So, I was still in bed, grabbed my cell phone and checked ML’s website (www.WestIslandWeather.com). You just click on the “south point” link and it tells you the wind (among other things) right at the tip of West Island. It’s a super handy gadget to have access to if you have a little boat like mine and are so woefully inadequate at getting it on the trailer that you only want to go out in really calm weather (under 15 mph).

Anyway, on that day, the wind was right according to ML’s gadget, the weather was hot and it was still early enough in the morning. What I’ve learned is that the early morning in summer has the calm winds It steadily picks up, with it finally getting too much for my little boat around 11 a.m. I need to get out there by 9 usually. I jumped out of bed, threw some clothes on and scrambled up some eggs (can’t go on an empty stomach). As I sat down to eat my quick breakfast, the rain started. A nice, gentle, summer rain.

I thought…do I really want to go out in the rain? No.

But it’s such a gentle rain.

I went outside. Decided not to go, but to make sure the boat was ready. I jumped inside, realized I hadn’t tied the lines down, so I did that. I did a couple of other things, too, that made me realize that maybe I wasn’t quite as prepared as I had thought, anyway. So, maybe it was good that I didn’t just drive off.

It stopped raining. Still no wind.

I’m going.

Hook that sucker up to the car. Realize, quite to my dismay, that the chains aren’t long enough. Remember that US Coast Guard course I took? Well, I learned that there’s a reason to cross the chains. And, on my little trailer, with the hitch I’ve got, the chains won’t reach. I had not been crossing them last year. Oops.

I decided to deal with that later. Run back to the shed, grab the crate and container with the life jackets and “boat stuff” and throw ’em in the boat.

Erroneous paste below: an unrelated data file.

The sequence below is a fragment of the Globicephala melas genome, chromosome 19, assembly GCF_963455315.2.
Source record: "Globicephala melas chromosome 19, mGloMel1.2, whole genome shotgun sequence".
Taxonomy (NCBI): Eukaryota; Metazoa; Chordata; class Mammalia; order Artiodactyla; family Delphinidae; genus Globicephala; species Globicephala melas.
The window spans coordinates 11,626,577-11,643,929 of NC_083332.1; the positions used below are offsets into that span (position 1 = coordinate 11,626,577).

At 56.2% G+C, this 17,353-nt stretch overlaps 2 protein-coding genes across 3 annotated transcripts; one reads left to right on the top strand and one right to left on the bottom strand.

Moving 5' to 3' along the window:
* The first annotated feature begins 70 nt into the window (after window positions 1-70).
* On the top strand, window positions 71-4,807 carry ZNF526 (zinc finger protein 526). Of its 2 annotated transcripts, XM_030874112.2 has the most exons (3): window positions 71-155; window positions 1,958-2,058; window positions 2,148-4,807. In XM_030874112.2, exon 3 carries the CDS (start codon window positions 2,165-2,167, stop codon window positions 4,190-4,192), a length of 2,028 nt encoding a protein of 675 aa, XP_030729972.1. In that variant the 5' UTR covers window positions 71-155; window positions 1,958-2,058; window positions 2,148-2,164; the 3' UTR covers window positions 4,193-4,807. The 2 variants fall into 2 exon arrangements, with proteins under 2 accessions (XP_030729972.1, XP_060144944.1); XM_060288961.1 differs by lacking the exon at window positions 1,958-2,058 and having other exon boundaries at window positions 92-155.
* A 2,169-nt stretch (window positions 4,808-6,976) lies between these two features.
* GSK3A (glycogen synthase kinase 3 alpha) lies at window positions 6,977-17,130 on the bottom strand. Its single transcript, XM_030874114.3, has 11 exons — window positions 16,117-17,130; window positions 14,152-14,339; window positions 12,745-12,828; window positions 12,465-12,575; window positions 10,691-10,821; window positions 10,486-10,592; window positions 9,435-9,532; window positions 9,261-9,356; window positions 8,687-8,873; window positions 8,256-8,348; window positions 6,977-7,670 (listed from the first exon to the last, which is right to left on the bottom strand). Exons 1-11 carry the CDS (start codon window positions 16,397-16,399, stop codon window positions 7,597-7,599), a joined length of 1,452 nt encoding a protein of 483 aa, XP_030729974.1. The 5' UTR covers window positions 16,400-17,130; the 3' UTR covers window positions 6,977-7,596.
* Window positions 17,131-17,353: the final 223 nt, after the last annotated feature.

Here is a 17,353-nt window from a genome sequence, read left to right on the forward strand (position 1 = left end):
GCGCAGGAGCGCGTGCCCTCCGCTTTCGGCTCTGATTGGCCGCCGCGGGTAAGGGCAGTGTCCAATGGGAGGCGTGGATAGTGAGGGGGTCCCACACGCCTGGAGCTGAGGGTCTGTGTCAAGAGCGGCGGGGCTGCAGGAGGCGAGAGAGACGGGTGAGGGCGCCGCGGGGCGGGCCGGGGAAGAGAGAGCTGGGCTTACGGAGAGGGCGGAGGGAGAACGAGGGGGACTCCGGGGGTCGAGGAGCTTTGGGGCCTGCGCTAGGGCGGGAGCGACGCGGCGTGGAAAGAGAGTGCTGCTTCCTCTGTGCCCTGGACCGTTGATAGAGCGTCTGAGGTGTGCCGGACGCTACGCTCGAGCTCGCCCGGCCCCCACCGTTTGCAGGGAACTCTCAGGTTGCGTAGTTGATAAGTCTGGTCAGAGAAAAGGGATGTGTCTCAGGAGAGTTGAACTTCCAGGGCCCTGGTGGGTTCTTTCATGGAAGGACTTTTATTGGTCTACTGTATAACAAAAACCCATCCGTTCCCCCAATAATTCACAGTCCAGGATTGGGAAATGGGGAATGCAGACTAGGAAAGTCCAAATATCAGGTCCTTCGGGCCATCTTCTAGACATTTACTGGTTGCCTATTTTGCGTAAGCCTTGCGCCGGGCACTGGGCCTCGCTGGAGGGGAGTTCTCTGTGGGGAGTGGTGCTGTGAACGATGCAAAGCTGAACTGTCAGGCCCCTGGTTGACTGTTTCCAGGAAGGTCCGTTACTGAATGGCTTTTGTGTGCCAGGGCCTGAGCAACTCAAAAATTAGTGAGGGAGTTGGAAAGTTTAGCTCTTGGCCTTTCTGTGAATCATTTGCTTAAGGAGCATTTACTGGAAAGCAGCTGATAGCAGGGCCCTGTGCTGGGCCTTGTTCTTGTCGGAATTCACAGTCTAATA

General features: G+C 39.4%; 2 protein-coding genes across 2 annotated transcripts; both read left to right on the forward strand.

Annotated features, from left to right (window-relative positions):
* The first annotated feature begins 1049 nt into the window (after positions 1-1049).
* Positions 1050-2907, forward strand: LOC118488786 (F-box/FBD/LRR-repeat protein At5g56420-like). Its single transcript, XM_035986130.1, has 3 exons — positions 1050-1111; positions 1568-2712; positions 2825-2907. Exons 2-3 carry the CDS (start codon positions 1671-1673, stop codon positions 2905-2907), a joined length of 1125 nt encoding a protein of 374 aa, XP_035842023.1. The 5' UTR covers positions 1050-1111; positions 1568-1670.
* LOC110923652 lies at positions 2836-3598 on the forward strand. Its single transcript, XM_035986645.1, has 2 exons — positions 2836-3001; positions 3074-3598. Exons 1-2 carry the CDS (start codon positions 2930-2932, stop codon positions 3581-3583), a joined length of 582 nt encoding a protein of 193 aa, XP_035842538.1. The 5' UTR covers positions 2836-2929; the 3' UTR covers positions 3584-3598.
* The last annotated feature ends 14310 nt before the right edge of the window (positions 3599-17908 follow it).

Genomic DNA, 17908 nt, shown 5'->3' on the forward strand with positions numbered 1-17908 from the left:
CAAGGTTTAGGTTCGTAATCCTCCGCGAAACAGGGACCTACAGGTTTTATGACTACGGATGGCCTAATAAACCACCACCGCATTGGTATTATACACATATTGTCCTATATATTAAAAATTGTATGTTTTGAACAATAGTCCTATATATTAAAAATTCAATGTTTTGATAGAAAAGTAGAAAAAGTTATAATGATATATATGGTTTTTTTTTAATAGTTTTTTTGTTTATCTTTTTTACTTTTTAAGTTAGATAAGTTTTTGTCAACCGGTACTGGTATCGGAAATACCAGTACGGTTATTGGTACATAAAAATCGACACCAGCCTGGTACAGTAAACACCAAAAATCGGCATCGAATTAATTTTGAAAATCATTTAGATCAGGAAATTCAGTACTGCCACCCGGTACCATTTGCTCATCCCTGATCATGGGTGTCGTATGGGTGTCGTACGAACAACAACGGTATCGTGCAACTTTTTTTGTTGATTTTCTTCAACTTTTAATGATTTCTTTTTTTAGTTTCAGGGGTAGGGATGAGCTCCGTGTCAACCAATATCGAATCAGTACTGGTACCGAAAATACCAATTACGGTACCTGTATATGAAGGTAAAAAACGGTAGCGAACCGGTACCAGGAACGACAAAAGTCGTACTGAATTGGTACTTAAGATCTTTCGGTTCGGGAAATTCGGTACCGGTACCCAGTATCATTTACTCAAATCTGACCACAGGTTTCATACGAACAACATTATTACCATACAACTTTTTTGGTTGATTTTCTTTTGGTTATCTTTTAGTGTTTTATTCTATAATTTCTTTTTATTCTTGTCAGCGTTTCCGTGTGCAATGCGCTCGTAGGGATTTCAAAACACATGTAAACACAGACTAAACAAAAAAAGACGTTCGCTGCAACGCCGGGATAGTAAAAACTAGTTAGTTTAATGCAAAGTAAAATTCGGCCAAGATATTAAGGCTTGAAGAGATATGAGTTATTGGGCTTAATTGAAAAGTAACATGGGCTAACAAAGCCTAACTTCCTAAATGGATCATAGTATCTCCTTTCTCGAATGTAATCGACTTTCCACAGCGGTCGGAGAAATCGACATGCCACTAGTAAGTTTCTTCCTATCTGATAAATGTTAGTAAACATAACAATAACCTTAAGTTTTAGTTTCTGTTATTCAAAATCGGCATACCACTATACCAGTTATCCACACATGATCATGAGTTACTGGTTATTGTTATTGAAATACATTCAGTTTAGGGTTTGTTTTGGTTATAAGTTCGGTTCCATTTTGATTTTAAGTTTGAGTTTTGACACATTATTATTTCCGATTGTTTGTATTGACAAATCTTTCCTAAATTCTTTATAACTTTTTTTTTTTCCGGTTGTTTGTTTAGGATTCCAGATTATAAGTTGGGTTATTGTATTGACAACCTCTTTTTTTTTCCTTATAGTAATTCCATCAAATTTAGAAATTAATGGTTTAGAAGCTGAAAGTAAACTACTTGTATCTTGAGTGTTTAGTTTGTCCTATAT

It started to rain, harder.

Really, Universe? Really?

Maybe it’ll stop. I checked other stuff on the boat, realized I couldn’t find the drain plug. I was so smart, I had put it in the little compartment that we finally got open (Thank You, Locks R Us of Fairhaven, he even gave me quite the deal).

Well, the rain didn’t stop. It just came down harder. So, I unhooked the car, put the bucket back under the boat and decided to hose it off and clean it up again. How on God’s Green Earth does it get so dirty just sitting in the driveway?

While I was up there, the rain stopped again. I stood there, looking at the totally still treetops, the temperature was warm, not a rain cloud in the sky.

The Harbormaster drove by and stopped when he saw me. I walked over and told him how it kept raining every time I decided to go.

I even had the boat hooked up to the car at one point.

He grabbed his tablet, tapped it a few times and declared, “There’s nothing coming.”

I said, “I guarantee you that the minute I decide to go, it will start raining again.”

He drove off. I got back in the boat with the hose, looked up and saw the perfect sky, the still treetops, and decided to go again.

Just wanted to finish rinsing what I was rinsing and I was going. I was going. Going. Going. Not going to let a little rain stop me this time. Hell, I was all wet anyway.

Then I heard it….off in the distance. Grumble, rumble, grrr….like a big dog warning you not to move.

Is that a plane?

A motorcycle?

Surely it can’t be thunder!